Joint Hearing of the Committee on Homeland Security and Governmental Affairs of the U.S. Senate and the Committee on Veterans’ Affairs of the U.S. House of Representatives at 1:00 p.m. CDT.
Opening Statement of Hon. Bob Filner Chairman, and a Representative in Congress from the State of California
The Committee on Veterans’ Affairs will come to order. I would like to thank the Members of the Committee, our witnesses, and all those in the audience for being here today.
On October 7, 2001, almost exactly six years ago, we commenced military operations in Afghanistan, and this coming March will be the four year anniversary of the start of Operation Iraqi Freedom.
1.6 million servicemembers have been deployed. According to the Defense Manpower Data Center, as of Saturday, 4, 261 have died and 29, 958 have been wounded. Sadly, these numbers increase nearly every day.
According to the Congressional Budget Office, nearly half of those deployed have separated from the active component or have become eligible for VA care as reservists. One-third of these have sought VA medical care since 2002.
As the VA is facing increased demand from an aging veterans’ population, it must also meet the challenges of caring for servicemembers returning from Iraq and Afghanistan.
In VA’s budget submission for FY 2008, it estimated that it will treat 5.8 million veterans out of an enrolled population of 7.9 million. There are approximately 24 million veterans alive today. VA estimated that it will treat 263,345 OEF/OIF patients.
We are concerned with the extent of post-traumatic stress disorder (PTSD) and traumatic brain injuries among our returning servicemembers. We are concerned over the ability to treat these veterans in the coming years while not forgetting the needs of veterans from previous conflicts.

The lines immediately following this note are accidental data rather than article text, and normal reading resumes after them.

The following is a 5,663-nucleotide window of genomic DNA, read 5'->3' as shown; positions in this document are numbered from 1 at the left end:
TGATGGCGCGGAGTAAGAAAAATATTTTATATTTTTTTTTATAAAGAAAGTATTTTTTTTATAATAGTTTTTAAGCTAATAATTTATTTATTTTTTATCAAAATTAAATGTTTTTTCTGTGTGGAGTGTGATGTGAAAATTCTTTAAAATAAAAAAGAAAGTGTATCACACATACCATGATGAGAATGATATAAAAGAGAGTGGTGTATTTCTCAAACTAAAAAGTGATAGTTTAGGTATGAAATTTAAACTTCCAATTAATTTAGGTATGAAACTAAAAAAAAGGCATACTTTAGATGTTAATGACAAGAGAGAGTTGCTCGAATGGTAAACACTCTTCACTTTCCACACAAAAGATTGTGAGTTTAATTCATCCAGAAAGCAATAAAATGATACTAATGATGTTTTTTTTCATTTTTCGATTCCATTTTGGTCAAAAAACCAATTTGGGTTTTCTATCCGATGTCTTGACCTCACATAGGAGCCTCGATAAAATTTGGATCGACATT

We wish to learn not only what these costs might be, but what the VA is doing -- planning-wise -- to meet all the challenges it faces not only today, but in the coming years.
We are also faced with a crisis when it comes to disability claims, with a backlog of claims that numbers more than 400,000. We must address this crisis not only for our returning servicemembers, but for all of our veterans who are seeking benefits and having to wait longer and longer for a decision.
CRS estimates that we have provided over $600 billion so far for Iraq, Afghanistan, and other costs associated with the War on Terror, a figure that equals 90 percent of what we spent in Vietnam over a 12-year period and double the cost of the Korean War. CBO estimates that it may cost $7 to $9 billion over the next decade to provide health care for our returning servicemembers, and roughly $3 to $4 billion for disability compensation and survivors’ benefits.
Our hearing today will explore the costs we have incurred so far, and begin the process of exploring the costs we may face in the future. We also look to the VA to provide us with the estimates they have made, and, more importantly, what extra steps they are taking today, if any, to meet the needs of our returning servicemembers in terms of infrastructure, staffing, and the provision of health care and benefits over the coming years.
We look forward to an informative hearing, and a frank exchange. We wish to thank Mr. Goldberg and Ms. Belasco on our first panel for coming before us today to provide us with the background we need to begin this discussion, and we thank Dr. Kussman and Admiral Cooper for joining us to give us the VA’s perspective on this important topic.
I believe that once we know the costs we must incur to care for our veterans, that this Congress, and the American people, will gladly bear the burden.
No matter where we stand on the war in Iraq, we all stand together in our desire to make sure that our returning servicemembers get the health care they need, and the benefits they have earned. We cannot fund the war, but fail to fund the warriors.